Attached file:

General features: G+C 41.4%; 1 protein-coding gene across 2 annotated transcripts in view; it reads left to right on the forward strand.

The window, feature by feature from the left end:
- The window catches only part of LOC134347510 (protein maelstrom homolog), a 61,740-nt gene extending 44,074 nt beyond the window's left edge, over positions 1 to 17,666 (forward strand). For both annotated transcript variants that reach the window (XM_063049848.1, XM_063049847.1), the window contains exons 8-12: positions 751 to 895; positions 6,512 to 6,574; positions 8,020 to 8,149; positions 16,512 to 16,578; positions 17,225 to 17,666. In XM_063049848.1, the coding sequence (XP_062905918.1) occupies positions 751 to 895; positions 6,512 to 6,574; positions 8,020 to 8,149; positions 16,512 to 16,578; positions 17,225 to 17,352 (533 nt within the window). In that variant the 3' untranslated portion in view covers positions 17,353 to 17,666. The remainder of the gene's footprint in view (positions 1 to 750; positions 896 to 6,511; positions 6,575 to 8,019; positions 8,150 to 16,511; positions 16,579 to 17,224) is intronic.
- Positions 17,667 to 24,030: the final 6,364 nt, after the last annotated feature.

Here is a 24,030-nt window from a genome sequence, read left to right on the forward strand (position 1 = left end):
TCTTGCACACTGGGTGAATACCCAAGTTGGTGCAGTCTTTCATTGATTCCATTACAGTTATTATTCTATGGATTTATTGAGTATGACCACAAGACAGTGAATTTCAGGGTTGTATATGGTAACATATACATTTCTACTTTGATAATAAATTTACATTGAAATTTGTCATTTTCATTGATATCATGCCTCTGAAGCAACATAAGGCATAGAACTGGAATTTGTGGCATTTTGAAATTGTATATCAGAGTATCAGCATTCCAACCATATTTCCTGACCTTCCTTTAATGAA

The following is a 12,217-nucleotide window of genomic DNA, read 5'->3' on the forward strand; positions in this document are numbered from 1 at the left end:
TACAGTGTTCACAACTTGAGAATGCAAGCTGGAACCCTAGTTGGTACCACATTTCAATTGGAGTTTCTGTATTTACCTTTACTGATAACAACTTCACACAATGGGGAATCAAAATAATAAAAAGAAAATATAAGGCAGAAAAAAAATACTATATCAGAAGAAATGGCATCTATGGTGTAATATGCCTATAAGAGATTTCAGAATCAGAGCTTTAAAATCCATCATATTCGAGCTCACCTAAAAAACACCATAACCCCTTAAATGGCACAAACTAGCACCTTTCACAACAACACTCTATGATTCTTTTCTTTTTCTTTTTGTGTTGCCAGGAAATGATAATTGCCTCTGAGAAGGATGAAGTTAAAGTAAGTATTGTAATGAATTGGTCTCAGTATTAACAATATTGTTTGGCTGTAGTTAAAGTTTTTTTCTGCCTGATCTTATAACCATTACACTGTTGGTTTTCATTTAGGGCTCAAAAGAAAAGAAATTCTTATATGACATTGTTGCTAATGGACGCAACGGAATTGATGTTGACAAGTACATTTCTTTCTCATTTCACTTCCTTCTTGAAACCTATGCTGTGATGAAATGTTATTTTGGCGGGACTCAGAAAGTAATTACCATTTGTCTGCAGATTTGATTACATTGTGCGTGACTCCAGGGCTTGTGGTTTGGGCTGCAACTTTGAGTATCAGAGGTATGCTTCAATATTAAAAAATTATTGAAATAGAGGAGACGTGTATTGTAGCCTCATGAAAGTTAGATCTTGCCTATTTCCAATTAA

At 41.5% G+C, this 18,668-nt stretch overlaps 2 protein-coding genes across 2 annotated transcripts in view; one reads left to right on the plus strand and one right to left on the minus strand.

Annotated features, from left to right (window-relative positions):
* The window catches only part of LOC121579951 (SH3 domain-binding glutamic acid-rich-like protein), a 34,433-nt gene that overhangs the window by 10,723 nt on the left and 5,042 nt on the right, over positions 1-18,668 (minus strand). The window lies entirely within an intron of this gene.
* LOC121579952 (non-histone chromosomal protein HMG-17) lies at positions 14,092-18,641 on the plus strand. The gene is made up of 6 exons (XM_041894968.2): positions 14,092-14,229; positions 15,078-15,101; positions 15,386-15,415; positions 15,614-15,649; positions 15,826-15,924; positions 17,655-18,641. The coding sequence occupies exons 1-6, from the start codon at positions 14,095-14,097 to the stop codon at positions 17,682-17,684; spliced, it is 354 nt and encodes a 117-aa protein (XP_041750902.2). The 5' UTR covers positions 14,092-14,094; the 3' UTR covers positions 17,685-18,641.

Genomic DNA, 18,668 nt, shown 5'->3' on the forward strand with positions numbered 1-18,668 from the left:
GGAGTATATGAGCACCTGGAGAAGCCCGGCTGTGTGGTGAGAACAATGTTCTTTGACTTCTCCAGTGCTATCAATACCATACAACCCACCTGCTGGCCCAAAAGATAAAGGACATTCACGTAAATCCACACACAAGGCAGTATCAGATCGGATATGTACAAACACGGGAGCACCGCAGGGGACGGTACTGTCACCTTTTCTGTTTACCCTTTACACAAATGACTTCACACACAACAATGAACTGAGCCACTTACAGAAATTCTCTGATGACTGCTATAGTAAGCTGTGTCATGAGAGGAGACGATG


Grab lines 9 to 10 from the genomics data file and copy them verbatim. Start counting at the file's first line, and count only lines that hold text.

At 41.5% G+C, this 18,668-nt stretch overlaps 2 protein-coding genes across 2 annotated transcripts in view; one reads left to right on the plus strand and one right to left on the minus strand.

Annotated features, from left to right (window-relative positions):